This weekend, 11 Feinberg students participated in Northwestern University’s First Annual Global Health Case Competition. After competing in a global health case competition at Emory University last year, Kate Klein, an MPH student and assistant director of the Program of African Studies, decided to organize an intermural competition at Northwestern.
“This competition isn’t about winning or losing. It is about the process and learning about how to work with people you don’t know and who have different expertise,” she said. “It is also a great experience for students who might not be able to travel abroad.”
Eight teams comprised of 40 graduate and undergraduate students from different schools at the University competed in the event.
The teams were given a global health issue five days before the event that they were to “solve.” The day before the competition, teams met with assigned mentors who gave feedback and advice on their plan. Teams presented solutions to a panel of judges on Saturday.
“This competition brings students together to work on global health projects. The interdisciplinary aspect to this event makes it unique. Each student brings something different to the group, making for stronger teams than if they faced these challenges with members from the same school,” said Robert Murphy, MD, director of the Center for Global Health.
The competition also featured keynote speaker Megan Rhodes, deputy chief of the U.S. Agency for International Development (USAID) Maternal and Child Health Division, where she helps to lead a team of 34 people who support USAID’s goal of ending preventable child and maternal deaths.
“The case competition lays out real world problems that we need the best and brightest from an interdisciplinary background working on,” said Rhodes. “Most of the biggest problems in public health can’t be solved by clinicians alone. We need people who know law, who know communications, who know journalism, who know anthropology, who know public health and who know business to put their minds together, and so a case competition affords the opportunity to bring those disciplines together on a real world example and put it to the test.”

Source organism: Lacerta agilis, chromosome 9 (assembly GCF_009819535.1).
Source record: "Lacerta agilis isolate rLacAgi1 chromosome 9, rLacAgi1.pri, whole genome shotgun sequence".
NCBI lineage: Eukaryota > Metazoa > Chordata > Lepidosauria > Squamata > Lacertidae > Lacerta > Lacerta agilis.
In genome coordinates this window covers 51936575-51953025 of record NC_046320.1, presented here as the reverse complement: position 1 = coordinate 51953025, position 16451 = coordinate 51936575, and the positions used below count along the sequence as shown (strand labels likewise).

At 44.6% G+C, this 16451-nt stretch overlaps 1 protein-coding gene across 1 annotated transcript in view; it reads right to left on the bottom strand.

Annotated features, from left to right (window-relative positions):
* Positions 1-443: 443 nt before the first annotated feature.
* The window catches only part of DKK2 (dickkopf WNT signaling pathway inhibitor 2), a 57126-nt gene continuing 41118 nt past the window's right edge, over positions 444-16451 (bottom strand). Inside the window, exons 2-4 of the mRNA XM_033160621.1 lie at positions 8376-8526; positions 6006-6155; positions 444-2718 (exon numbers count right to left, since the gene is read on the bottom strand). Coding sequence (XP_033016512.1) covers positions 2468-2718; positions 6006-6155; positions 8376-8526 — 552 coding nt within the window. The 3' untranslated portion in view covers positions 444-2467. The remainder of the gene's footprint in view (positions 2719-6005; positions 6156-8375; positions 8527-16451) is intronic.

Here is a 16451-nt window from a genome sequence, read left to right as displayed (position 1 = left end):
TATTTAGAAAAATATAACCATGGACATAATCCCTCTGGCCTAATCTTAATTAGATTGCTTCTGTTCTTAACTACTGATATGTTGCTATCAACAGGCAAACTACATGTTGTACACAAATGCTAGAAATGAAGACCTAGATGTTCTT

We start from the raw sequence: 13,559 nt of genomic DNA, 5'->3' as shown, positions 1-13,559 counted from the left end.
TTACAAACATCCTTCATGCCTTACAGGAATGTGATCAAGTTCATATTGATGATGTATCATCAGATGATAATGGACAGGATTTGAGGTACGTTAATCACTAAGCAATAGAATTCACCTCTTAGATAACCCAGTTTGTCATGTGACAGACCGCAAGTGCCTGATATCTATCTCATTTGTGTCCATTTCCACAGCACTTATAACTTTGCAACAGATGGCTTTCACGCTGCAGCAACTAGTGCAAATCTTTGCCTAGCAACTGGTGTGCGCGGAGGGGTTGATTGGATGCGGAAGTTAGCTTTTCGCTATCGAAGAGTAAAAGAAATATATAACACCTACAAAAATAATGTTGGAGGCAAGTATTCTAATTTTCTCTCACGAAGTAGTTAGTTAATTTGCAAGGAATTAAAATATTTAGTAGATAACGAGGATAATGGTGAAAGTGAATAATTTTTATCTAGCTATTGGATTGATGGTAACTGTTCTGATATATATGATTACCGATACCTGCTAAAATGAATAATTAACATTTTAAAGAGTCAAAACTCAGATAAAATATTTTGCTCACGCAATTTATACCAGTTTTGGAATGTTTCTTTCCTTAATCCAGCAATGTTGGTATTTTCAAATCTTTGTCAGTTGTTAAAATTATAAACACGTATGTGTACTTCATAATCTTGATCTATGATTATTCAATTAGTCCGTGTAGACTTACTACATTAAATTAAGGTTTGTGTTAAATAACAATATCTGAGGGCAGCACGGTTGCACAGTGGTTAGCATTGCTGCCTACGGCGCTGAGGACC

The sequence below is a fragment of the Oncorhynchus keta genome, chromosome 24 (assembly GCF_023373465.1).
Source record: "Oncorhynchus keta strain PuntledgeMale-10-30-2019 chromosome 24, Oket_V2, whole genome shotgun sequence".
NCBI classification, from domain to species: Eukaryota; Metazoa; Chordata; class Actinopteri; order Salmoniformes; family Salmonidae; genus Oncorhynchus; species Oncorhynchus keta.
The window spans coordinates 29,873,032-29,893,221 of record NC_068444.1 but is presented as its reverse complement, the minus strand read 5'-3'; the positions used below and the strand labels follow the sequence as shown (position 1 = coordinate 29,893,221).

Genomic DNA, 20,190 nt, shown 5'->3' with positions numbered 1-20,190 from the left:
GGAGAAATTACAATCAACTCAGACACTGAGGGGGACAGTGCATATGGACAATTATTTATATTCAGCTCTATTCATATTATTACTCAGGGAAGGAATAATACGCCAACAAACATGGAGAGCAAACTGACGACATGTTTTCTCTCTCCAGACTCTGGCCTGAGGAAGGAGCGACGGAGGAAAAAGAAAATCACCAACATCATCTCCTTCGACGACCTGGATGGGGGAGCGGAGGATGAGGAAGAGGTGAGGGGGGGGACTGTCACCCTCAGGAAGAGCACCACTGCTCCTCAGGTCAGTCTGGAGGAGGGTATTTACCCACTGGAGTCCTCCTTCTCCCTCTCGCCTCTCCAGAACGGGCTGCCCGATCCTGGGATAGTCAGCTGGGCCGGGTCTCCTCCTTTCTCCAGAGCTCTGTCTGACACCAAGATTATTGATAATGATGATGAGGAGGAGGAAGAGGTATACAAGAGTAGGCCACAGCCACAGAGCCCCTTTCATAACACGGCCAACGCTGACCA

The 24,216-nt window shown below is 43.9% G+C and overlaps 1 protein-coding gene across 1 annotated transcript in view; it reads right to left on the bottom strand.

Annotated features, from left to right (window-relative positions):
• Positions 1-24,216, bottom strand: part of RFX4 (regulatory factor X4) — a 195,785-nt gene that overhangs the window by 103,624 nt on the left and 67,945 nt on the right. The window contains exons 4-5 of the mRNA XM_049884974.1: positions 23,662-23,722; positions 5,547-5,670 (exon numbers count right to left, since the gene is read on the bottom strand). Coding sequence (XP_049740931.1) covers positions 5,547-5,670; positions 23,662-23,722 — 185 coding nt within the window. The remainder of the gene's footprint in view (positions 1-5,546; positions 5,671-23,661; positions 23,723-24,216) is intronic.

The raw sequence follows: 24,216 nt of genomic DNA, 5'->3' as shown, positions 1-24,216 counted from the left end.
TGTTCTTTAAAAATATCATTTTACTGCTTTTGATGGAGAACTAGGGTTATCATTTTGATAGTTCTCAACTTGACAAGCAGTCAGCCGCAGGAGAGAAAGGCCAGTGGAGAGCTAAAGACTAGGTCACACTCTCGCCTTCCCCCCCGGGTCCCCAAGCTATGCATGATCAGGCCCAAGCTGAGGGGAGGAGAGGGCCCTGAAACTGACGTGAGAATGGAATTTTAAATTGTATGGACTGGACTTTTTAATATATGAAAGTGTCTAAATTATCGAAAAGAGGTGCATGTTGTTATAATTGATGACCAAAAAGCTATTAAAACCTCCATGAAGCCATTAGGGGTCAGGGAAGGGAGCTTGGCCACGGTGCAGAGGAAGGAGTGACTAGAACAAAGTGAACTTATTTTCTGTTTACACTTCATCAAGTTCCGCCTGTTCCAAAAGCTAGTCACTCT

Rhodes was with USAID in Uganda from 2009-2012, where she led health efforts in maternal child health, malaria, tuberculosis, family planning and neglected tropical diseases. This year’s case was about childhood pneumonia in Uganda, mimicking problems that Rhodes encountered during her time there.
“Some of the best things I saw today were groups that recognized that entering a local healthcare system meant partnering with local organizations and local governments, and paying attention to cultural practices and social norms,” she said. “The groups that did very well understood that they weren’t walking into a situation where they needed to sell a solution, but where they needed to be part of a larger team of people who were aiming to solve a common problem.”
The winning team was comprised of first-year medical students Suvai Gunasekaran and Smitha Sarma, Emily Drewry from the Medill School of Journalism, Media, Integrated Marketing Communications, and Grace Jaworski and Pooja Garg from the Weinberg College of Arts and Sciences.
“We were shocked and excited to have won the competition,” said Gunasekaran. “Now that we are moving on to the international competition at Emory, we are excited for another opportunity to apply our skills, to meet other teams from all over the world and to learn how they approach pressing global health issues.”
They will compete at the Emory University International Global Heath Case Competition, a yearly event bringing together teams from more than 30 universities from around the world, and received $1,000.
The second place winners were third-year MD/MPH students Chelsea Williams, Ashley Ceniceros and Adina Goldberger, Joshua Altman from the Kellogg School of Management and Alessandro Culotti from The Graduate School. They received $600.
The competition was sponsored by the Center for Global Health, International Program Development/Global Health Studies, Global Engagement Summer Institute, the Buffett Center for International and Comparative Studies and the Program of African Studies.